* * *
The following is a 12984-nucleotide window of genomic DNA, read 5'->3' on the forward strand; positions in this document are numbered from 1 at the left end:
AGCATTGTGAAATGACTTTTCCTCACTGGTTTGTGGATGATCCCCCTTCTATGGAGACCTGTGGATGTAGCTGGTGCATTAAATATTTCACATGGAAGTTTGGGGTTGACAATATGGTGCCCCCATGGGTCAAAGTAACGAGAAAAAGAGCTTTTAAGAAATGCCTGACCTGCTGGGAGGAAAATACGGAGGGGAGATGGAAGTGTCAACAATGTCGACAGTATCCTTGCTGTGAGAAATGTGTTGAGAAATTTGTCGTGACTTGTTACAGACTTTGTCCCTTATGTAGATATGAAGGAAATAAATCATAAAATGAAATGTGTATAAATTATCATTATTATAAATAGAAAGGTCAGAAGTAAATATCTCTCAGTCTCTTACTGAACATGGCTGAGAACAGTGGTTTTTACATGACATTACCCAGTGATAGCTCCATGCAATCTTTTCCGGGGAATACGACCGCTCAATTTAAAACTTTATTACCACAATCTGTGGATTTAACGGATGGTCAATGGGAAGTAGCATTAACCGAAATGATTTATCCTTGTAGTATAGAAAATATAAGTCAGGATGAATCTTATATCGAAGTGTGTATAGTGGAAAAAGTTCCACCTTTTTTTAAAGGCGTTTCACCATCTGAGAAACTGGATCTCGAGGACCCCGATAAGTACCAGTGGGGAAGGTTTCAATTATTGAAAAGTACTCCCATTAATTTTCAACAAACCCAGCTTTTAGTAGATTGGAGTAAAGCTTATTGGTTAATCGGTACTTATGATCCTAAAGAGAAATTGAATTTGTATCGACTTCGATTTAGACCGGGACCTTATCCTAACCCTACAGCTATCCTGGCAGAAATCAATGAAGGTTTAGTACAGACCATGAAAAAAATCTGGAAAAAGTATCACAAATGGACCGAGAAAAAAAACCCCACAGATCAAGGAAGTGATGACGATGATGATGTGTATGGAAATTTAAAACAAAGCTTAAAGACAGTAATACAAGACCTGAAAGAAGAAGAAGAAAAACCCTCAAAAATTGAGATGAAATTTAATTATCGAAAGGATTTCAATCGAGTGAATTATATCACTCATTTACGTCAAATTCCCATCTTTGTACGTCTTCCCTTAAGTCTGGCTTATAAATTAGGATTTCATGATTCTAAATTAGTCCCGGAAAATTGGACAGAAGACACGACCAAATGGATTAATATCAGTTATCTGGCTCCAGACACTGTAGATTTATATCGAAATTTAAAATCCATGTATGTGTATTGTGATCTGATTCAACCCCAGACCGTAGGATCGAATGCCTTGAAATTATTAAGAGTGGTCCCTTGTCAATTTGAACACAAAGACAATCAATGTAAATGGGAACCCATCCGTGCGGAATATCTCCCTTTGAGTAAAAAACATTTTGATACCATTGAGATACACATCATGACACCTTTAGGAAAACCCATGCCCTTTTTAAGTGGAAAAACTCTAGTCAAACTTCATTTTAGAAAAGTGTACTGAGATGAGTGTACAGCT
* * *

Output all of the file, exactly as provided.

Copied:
The following is a 12984-nucleotide window of genomic DNA, read 5'->3' on the forward strand; positions in this document are numbered from 1 at the left end:
AGCATTGTGAAATGACTTTTCCTCACTGGTTTGTGGATGATCCCCCTTCTATGGAGACCTGTGGATGTAGCTGGTGCATTAAATATTTCACATGGAAGTTTGGGGTTGACAATATGGTGCCCCCATGGGTCAAAGTAACGAGAAAAAGAGCTTTTAAGAAATGCCTGACCTGCTGGGAGGAAAATACGGAGGGGAGATGGAAGTGTCAACAATGTCGACAGTATCCTTGCTGTGAGAAATGTGTTGAGAAATTTGTCGTGACTTGTTACAGACTTTGTCCCTTATGTAGATATGAAGGAAATAAATCATAAAATGAAATGTGTATAAATTATCATTATTATAAATAGAAAGGTCAGAAGTAAATATCTCTCAGTCTCTTACTGAACATGGCTGAGAACAGTGGTTTTTACATGACATTACCCAGTGATAGCTCCATGCAATCTTTTCCGGGGAATACGACCGCTCAATTTAAAACTTTATTACCACAATCTGTGGATTTAACGGATGGTCAATGGGAAGTAGCATTAACCGAAATGATTTATCCTTGTAGTATAGAAAATATAAGTCAGGATGAATCTTATATCGAAGTGTGTATAGTGGAAAAAGTTCCACCTTTTTTTAAAGGCGTTTCACCATCTGAGAAACTGGATCTCGAGGACCCCGATAAGTACCAGTGGGGAAGGTTTCAATTATTGAAAAGTACTCCCATTAATTTTCAACAAACCCAGCTTTTAGTAGATTGGAGTAAAGCTTATTGGTTAATCGGTACTTATGATCCTAAAGAGAAATTGAATTTGTATCGACTTCGATTTAGACCGGGACCTTATCCTAACCCTACAGCTATCCTGGCAGAAATCAATGAAGGTTTAGTACAGACCATGAAAAAAATCTGGAAAAAGTATCACAAATGGACCGAGAAAAAAAACCCCACAGATCAAGGAAGTGATGACGATGATGATGTGTATGGAAATTTAAAACAAAGCTTAAAGACAGTAATACAAGACCTGAAAGAAGAAGAAGAAAAACCCTCAAAAATTGAGATGAAATTTAATTATCGAAAGGATTTCAATCGAGTGAATTATATCACTCATTTACGTCAAATTCCCATCTTTGTACGTCTTCCCTTAAGTCTGGCTTATAAATTAGGATTTCATGATTCTAAATTAGTCCCGGAAAATTGGACAGAAGACACGACCAAATGGATTAATATCAGTTATCTGGCTCCAGACACTGTAGATTTATATCGAAATTTAAAATCCATGTATGTGTATTGTGATCTGATTCAACCCCAGACCGTAGGATCGAATGCCTTGAAATTATTAAGAGTGGTCCCTTGTCAATTTGAACACAAAGACAATCAATGTAAATGGGAACCCATCCGTGCGGAATATCTCCCTTTGAGTAAAAAACATTTTGATACCATTGAGATACACATCATGACACCTTTAGGAAAACCCATGCCCTTTTTAAGTGGAAAAACTCTAGTCAAACTTCATTTTAGAAAAGTGTACTGAGATGAGTGTACAGCT